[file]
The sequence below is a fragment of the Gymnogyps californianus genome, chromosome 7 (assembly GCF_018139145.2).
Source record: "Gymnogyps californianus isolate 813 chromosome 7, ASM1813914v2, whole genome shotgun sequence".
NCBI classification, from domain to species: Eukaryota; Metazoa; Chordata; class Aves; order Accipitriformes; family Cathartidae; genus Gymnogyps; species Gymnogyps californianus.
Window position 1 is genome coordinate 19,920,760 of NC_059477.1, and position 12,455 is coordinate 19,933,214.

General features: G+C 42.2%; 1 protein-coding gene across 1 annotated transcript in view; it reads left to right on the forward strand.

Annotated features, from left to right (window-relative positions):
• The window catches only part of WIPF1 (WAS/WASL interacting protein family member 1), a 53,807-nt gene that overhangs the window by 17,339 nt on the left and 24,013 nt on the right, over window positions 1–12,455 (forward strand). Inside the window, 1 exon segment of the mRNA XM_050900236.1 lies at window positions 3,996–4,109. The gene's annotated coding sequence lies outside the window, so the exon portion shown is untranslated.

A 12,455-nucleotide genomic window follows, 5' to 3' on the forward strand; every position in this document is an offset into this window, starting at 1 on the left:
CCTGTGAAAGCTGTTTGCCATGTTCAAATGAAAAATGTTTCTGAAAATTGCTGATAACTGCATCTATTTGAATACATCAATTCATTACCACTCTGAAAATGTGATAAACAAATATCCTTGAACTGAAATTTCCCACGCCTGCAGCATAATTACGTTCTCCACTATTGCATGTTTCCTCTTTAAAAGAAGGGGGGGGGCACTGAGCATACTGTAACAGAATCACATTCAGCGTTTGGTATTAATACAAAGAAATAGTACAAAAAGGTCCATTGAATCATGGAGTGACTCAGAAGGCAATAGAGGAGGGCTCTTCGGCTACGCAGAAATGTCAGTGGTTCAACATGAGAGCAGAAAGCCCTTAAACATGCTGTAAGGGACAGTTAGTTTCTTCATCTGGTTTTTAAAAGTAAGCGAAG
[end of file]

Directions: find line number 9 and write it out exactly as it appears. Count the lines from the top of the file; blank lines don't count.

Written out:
CCTGTGAAAGCTGTTTGCCATGTTCAAATGAAAAATGTTTCTGAAAATTGCTGATAACTGCATCTATTTGAATACATCAATTCATTACCACTCTGAAAATGTGATAAACAAATATCCTTGAACTGAAATTTCCCACGCCTGCAGCATAATTACGTTCTCCACTATTGCATGTTTCCTCTTTAAAAGAAGGGGGGGGGCACTGAGCATACTGTAACAGAATCACATTCAGCGTTTGGTATTAATACAAAGAAATAGTACAAAAAGGTCCATTGAATCATGGAGTGACTCAGAAGGCAATAGAGGAGGGCTCTTCGGCTACGCAGAAATGTCAGTGGTTCAACATGAGAGCAGAAAGCCCTTAAACATGCTGTAAGGGACAGTTAGTTTCTTCATCTGGTTTTTAAAAGTAAGCGAAG